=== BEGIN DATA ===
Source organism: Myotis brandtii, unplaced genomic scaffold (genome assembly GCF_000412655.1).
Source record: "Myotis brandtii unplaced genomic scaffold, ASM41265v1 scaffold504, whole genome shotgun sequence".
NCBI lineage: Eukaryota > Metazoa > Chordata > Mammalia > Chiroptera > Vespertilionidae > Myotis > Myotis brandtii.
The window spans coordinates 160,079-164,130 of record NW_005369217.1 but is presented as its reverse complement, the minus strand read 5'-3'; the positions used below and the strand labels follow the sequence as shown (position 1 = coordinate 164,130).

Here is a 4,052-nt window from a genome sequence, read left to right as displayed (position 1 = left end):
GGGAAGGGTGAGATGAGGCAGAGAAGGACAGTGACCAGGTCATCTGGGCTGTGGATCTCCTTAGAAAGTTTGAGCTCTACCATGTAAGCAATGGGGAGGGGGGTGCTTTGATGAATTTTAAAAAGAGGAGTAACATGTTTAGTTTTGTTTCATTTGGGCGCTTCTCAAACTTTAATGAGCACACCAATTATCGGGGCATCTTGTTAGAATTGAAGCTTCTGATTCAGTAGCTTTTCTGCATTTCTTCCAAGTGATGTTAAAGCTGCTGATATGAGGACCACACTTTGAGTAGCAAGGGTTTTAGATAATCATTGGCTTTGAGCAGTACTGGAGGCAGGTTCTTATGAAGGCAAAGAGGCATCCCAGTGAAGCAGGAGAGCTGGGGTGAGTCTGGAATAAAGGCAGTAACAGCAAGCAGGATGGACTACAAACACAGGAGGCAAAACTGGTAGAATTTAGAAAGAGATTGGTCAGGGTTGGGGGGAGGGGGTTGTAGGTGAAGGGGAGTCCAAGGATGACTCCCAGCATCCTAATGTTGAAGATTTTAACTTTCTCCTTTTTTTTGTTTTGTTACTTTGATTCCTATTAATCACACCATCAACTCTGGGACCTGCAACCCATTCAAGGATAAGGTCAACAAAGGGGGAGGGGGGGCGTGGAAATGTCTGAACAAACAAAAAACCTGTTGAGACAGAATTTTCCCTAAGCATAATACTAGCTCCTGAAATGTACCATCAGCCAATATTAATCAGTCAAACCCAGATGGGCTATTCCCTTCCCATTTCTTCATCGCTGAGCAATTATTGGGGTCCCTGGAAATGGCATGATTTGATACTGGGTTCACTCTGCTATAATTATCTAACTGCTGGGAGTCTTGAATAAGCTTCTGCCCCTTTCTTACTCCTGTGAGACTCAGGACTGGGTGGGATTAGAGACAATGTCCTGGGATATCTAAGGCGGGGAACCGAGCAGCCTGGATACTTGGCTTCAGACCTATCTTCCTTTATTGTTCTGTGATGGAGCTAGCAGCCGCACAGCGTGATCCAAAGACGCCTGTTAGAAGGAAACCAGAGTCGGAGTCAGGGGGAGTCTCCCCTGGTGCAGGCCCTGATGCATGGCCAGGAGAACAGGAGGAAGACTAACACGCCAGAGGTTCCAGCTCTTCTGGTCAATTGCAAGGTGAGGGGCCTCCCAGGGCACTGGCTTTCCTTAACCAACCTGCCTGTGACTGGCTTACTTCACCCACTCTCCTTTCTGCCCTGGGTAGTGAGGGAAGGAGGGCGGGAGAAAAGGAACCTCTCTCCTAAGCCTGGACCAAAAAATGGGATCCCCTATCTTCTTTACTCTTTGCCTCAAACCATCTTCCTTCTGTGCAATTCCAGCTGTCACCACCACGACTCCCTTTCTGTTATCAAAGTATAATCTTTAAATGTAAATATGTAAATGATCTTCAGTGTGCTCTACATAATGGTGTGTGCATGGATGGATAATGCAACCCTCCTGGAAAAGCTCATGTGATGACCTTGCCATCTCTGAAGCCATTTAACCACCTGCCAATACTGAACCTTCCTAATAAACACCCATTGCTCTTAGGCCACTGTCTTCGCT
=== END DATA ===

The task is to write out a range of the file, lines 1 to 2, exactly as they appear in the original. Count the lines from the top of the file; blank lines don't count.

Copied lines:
Source organism: Myotis brandtii, unplaced genomic scaffold (genome assembly GCF_000412655.1).
Source record: "Myotis brandtii unplaced genomic scaffold, ASM41265v1 scaffold504, whole genome shotgun sequence".